Take a look at our
ThinkPads.com HOME PAGE
For those who might want to contribute to the blog, start here: Editors Alley Topic
Then contact Bill with a Private Message

Power Manager - Battery Software Question

Performance, hardware, software, general buying and gaming discussion..
Post Reply
Freshman Member
Posts: 83
Joined: Fri Nov 25, 2016 7:37 am
Location: Huntingdon, PA

Power Manager - Battery Software Question

#1 Post by Callahan » Mon Jan 29, 2018 2:01 pm

I have three TPs ... all T4x units. I talked in another thread about my T41 needing a new battery ... wasn't going to buy a new one but did so.

Over the weekend I came across this article from Jun 5, 2012 in Computerworld dealing with the lifespan of a laptop battery.

Maximizing the lifespan of a laptop battery

By Michael Horowitz, Computerworld | Jun 5, 2012

https://www.computerworld.com/article/2 ... ttery.html

He talks about a Samsung notebook and a special program to not fully charge a battery to 100% ... from the article:

"a question that popped up on the screen. The system was offering to only charge the battery up to 80% of its capacity. What's up with that?

This is a good thing, maybe even a great thing, for someone who normally keeps their laptop computer plugged into electricity. It turns out that the lifespan of Lithium Ion batteries decreases when they are constantly charged to full capacity.

As Samsung puts it:

Most battery damage occurs when the cells inside are at or near capacity. That’s because batteries get a bit hot under the collar when they max out their charge at 100 percent. This heat causes the delicate structures within to start to break down, which ultimately makes the battery less capable of holding a charge. Eventually capacity drops to the point where the battery won’t hold a charge at all and it has to be replaced.

But they have software that offers a solution:

One of the key features of PowerPlus is a simple setting you’ll find on your Samsung laptop called Battery Life Extender. ... Here you’ll find the option to either leave your battery in Normal mode (which lets the battery charge to 100 percent of its capacity) or engage the Battery Life Extender mode, which caps the charge at 80 percent. Battery Life Extender helps keep the battery from overcharging and overheating, which protects it from being damaged. The result is a battery that keeps on going for years."

Further in the article he mentions that he has an IBM ThinkPad:

" I use a Lenovo ThinkPad and this sent me digging into the settings offered by the pre-installed ThinkVantage Power Manager software. Sure enough, Lenovo offers a similar option, something I had overlooked when first configuring the machine.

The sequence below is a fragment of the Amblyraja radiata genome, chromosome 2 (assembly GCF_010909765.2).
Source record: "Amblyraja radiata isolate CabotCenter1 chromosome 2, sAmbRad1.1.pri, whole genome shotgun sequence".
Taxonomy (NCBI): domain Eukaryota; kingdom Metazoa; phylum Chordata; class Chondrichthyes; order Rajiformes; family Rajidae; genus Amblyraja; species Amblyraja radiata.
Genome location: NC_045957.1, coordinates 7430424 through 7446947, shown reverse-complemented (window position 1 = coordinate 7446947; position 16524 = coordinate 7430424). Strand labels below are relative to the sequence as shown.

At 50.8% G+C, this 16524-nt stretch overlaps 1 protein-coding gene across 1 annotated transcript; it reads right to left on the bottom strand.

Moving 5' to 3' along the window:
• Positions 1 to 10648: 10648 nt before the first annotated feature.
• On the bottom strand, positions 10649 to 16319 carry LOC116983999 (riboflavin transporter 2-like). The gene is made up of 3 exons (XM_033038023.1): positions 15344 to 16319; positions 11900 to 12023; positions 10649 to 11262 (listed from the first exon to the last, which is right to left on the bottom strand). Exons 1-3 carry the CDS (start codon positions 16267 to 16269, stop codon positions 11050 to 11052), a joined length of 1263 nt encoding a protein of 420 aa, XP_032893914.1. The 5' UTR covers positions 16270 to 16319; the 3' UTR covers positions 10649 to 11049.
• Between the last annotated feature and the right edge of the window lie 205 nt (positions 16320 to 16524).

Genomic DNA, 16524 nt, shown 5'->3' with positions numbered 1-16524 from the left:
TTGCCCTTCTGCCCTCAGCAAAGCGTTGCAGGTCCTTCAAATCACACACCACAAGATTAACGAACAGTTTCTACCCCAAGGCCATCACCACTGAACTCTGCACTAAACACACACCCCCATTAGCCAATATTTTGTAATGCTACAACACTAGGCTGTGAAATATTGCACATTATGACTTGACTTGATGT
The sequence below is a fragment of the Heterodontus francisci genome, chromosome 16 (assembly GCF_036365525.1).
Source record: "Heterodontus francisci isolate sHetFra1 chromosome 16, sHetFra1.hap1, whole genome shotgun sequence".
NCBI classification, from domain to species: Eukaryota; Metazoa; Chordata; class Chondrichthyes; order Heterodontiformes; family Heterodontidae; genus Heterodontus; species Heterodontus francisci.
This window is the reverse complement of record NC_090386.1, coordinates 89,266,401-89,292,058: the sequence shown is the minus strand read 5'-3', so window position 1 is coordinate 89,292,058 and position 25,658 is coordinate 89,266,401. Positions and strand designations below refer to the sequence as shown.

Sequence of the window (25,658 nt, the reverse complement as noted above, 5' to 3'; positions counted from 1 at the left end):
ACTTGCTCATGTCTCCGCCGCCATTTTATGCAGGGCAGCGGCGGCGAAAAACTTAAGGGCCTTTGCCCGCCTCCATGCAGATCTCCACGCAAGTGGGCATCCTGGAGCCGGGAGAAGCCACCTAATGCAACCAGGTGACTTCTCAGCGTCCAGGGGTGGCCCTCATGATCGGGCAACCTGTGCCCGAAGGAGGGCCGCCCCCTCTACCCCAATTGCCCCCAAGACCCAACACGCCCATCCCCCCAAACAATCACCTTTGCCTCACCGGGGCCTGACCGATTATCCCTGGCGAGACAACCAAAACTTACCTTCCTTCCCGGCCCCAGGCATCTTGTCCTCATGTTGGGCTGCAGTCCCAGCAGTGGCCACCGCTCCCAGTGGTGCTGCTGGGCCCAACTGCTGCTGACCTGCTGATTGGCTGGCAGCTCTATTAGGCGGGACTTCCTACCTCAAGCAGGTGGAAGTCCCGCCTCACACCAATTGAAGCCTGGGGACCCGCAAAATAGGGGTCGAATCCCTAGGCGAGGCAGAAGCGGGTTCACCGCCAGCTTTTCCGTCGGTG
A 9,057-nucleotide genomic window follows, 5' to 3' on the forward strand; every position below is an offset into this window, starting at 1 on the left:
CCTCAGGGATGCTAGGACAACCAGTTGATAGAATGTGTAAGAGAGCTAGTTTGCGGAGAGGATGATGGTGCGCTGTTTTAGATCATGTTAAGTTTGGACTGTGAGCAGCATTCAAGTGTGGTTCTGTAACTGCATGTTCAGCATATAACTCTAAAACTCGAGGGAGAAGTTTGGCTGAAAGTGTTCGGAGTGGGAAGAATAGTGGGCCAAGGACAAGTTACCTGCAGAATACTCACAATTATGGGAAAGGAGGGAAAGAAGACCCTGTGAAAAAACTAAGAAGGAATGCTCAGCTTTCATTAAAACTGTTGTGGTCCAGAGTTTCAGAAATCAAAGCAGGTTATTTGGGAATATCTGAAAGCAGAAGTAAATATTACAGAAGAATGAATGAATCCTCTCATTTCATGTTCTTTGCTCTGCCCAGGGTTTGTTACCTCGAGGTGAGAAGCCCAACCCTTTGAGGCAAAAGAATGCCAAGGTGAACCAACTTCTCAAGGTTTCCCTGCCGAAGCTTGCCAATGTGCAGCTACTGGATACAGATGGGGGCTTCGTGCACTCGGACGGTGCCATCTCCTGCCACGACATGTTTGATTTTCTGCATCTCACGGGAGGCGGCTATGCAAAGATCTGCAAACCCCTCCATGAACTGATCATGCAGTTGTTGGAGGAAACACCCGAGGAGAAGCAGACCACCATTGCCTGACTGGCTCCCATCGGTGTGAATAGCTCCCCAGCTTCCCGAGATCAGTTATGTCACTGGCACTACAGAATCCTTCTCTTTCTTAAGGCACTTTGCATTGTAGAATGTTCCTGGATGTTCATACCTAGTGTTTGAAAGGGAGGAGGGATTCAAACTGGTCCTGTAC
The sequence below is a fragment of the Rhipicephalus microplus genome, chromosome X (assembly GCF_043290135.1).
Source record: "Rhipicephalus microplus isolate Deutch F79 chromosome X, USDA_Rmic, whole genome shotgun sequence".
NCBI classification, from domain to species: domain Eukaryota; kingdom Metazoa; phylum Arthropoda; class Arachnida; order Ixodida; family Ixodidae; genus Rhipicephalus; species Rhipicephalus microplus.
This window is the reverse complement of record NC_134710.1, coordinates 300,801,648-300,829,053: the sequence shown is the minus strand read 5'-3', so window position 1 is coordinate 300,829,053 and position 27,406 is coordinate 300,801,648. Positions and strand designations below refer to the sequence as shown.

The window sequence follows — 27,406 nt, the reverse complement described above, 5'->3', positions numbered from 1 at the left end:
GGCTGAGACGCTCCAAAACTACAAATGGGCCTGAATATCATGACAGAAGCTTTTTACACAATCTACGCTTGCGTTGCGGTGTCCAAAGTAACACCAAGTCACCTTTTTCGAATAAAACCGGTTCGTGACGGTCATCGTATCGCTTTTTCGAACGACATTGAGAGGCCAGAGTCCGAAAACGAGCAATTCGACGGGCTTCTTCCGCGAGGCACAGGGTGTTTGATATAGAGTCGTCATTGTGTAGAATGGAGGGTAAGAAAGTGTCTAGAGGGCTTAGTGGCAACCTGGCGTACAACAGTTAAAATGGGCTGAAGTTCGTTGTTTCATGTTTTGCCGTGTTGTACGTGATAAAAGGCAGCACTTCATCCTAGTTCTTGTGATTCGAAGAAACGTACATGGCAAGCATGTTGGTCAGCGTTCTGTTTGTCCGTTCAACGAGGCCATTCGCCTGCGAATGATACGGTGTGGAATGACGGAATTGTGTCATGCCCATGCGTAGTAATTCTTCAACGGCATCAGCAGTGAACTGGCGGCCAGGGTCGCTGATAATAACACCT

The Lenovo help files offer the same advice as Samsung:

If you primarily use your computer with the AC adapter attached and only infrequently use battery power, battery deterioration may occur faster when the battery is constantly charged at 100%. Lower the charge thresholds of your battery if you use your ThinkPad computer often while on AC power.

I missed this initially for two reasons. For one, the appropriate setting is buried deep in the Power Manager (version 3.30) user interface. Then too, there are terminology issues.

One group of front and center settings in the Power Manager interface offer "Battery stretch". This has nothing to do with stretching the lifespan of the battery, instead it refers to stretching the current charge, by doing things like dimming the screen. There are also settings for "Maximum Battery Life" which, again, refers to life of current charge.

ThinkPad owners should go to the Battery Information tab and click on the Battery Maintenance... button.

Lenovo's documentation is, frankly, poor. My guess is that it was written for a different version of the Power Manager software.

By default, Automatically optimize for battery lifespan is selected. This option sets the battery charge mode automatically by monitoring battery usage. Initial mode is Maximum Runtime mode and this option charges with full charge voltage. When the battery charge mode is set Maximum Lifespan mode, it helps to increase battery lifespan by reducing charging capacity. When Maximum Lifespan mode is set, Power Manager’s battery gauge displayed on taskbar is shown with green outline. Always fully charge (Start when below 96%; stop at 100%) uses Maximum Runtime mode. This mode starts charging when the remaining capacity of the battery is below 96% and stops charging at 100%. Note, this setting may not help to increase battery lifespan.